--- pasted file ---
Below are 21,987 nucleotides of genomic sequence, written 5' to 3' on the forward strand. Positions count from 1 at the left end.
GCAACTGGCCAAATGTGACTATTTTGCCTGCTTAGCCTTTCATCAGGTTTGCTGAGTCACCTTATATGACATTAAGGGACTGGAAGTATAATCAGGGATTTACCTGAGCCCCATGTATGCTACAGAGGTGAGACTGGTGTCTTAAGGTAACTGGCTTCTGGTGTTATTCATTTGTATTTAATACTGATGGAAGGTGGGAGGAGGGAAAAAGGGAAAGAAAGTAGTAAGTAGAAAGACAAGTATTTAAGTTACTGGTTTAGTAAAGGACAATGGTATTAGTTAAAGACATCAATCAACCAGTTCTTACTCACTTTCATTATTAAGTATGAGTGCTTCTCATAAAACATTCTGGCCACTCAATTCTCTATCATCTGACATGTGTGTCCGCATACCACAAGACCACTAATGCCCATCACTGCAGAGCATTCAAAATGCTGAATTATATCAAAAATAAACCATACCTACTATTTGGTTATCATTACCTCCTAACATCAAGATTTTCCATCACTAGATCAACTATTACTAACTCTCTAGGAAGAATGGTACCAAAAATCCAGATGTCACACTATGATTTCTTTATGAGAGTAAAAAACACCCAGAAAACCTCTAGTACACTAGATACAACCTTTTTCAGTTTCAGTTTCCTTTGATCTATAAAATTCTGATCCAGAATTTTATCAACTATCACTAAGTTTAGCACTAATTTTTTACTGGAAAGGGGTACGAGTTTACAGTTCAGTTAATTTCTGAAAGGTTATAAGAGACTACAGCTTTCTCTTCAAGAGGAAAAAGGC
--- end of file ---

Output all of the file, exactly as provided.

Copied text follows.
Below are 21,987 nucleotides of genomic sequence, written 5' to 3' on the forward strand. Positions count from 1 at the left end.
GCAACTGGCCAAATGTGACTATTTTGCCTGCTTAGCCTTTCATCAGGTTTGCTGAGTCACCTTATATGACATTAAGGGACTGGAAGTATAATCAGGGATTTACCTGAGCCCCATGTATGCTACAGAGGTGAGACTGGTGTCTTAAGGTAACTGGCTTCTGGTGTTATTCATTTGTATTTAATACTGATGGAAGGTGGGAGGAGGGAAAAAGGGAAAGAAAGTAGTAAGTAGAAAGACAAGTATTTAAGTTACTGGTTTAGTAAAGGACAATGGTATTAGTTAAAGACATCAATCAACCAGTTCTTACTCACTTTCATTATTAAGTATGAGTGCTTCTCATAAAACATTCTGGCCACTCAATTCTCTATCATCTGACATGTGTGTCCGCATACCACAAGACCACTAATGCCCATCACTGCAGAGCATTCAAAATGCTGAATTATATCAAAAATAAACCATACCTACTATTTGGTTATCATTACCTCCTAACATCAAGATTTTCCATCACTAGATCAACTATTACTAACTCTCTAGGAAGAATGGTACCAAAAATCCAGATGTCACACTATGATTTCTTTATGAGAGTAAAAAACACCCAGAAAACCTCTAGTACACTAGATACAACCTTTTTCAGTTTCAGTTTCCTTTGATCTATAAAATTCTGATCCAGAATTTTATCAACTATCACTAAGTTTAGCACTAATTTTTTACTGGAAAGGGGTACGAGTTTACAGTTCAGTTAATTTCTGAAAGGTTATAAGAGACTACAGCTTTCTCTTCAAGAGGAAAAAGGC